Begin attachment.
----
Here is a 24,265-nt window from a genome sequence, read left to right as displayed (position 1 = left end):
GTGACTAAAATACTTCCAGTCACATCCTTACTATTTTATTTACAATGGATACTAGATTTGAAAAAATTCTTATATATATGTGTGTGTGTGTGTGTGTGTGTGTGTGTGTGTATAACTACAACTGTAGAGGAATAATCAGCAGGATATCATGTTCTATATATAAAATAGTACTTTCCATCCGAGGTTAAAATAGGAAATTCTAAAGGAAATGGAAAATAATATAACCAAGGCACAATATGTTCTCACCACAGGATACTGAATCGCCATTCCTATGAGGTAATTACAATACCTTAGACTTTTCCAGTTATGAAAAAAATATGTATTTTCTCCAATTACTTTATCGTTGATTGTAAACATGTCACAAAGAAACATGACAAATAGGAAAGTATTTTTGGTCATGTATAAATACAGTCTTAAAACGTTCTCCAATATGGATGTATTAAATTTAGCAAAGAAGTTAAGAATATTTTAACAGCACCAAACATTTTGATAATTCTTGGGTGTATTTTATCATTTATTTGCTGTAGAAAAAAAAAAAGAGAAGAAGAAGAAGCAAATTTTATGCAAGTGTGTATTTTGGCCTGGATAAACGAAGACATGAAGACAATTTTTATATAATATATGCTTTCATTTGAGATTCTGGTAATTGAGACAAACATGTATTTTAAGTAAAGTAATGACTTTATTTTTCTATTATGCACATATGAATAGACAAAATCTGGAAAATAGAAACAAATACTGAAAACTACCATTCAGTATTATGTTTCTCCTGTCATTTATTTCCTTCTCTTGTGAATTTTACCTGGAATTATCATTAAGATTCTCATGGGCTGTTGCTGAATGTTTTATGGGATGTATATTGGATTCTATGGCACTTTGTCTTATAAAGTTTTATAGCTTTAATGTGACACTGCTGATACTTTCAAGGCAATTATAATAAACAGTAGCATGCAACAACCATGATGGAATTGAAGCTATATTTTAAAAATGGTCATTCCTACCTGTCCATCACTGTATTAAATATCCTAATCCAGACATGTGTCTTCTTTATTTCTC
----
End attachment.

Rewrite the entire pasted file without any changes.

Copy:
Here is a 24,265-nt window from a genome sequence, read left to right as displayed (position 1 = left end):
GTGACTAAAATACTTCCAGTCACATCCTTACTATTTTATTTACAATGGATACTAGATTTGAAAAAATTCTTATATATATGTGTGTGTGTGTGTGTGTGTGTGTGTGTGTGTATAACTACAACTGTAGAGGAATAATCAGCAGGATATCATGTTCTATATATAAAATAGTACTTTCCATCCGAGGTTAAAATAGGAAATTCTAAAGGAAATGGAAAATAATATAACCAAGGCACAATATGTTCTCACCACAGGATACTGAATCGCCATTCCTATGAGGTAATTACAATACCTTAGACTTTTCCAGTTATGAAAAAAATATGTATTTTCTCCAATTACTTTATCGTTGATTGTAAACATGTCACAAAGAAACATGACAAATAGGAAAGTATTTTTGGTCATGTATAAATACAGTCTTAAAACGTTCTCCAATATGGATGTATTAAATTTAGCAAAGAAGTTAAGAATATTTTAACAGCACCAAACATTTTGATAATTCTTGGGTGTATTTTATCATTTATTTGCTGTAGAAAAAAAAAAAGAGAAGAAGAAGAAGCAAATTTTATGCAAGTGTGTATTTTGGCCTGGATAAACGAAGACATGAAGACAATTTTTATATAATATATGCTTTCATTTGAGATTCTGGTAATTGAGACAAACATGTATTTTAAGTAAAGTAATGACTTTATTTTTCTATTATGCACATATGAATAGACAAAATCTGGAAAATAGAAACAAATACTGAAAACTACCATTCAGTATTATGTTTCTCCTGTCATTTATTTCCTTCTCTTGTGAATTTTACCTGGAATTATCATTAAGATTCTCATGGGCTGTTGCTGAATGTTTTATGGGATGTATATTGGATTCTATGGCACTTTGTCTTATAAAGTTTTATAGCTTTAATGTGACACTGCTGATACTTTCAAGGCAATTATAATAAACAGTAGCATGCAACAACCATGATGGAATTGAAGCTATATTTTAAAAATGGTCATTCCTACCTGTCCATCACTGTATTAAATATCCTAATCCAGACATGTGTCTTCTTTATTTCTC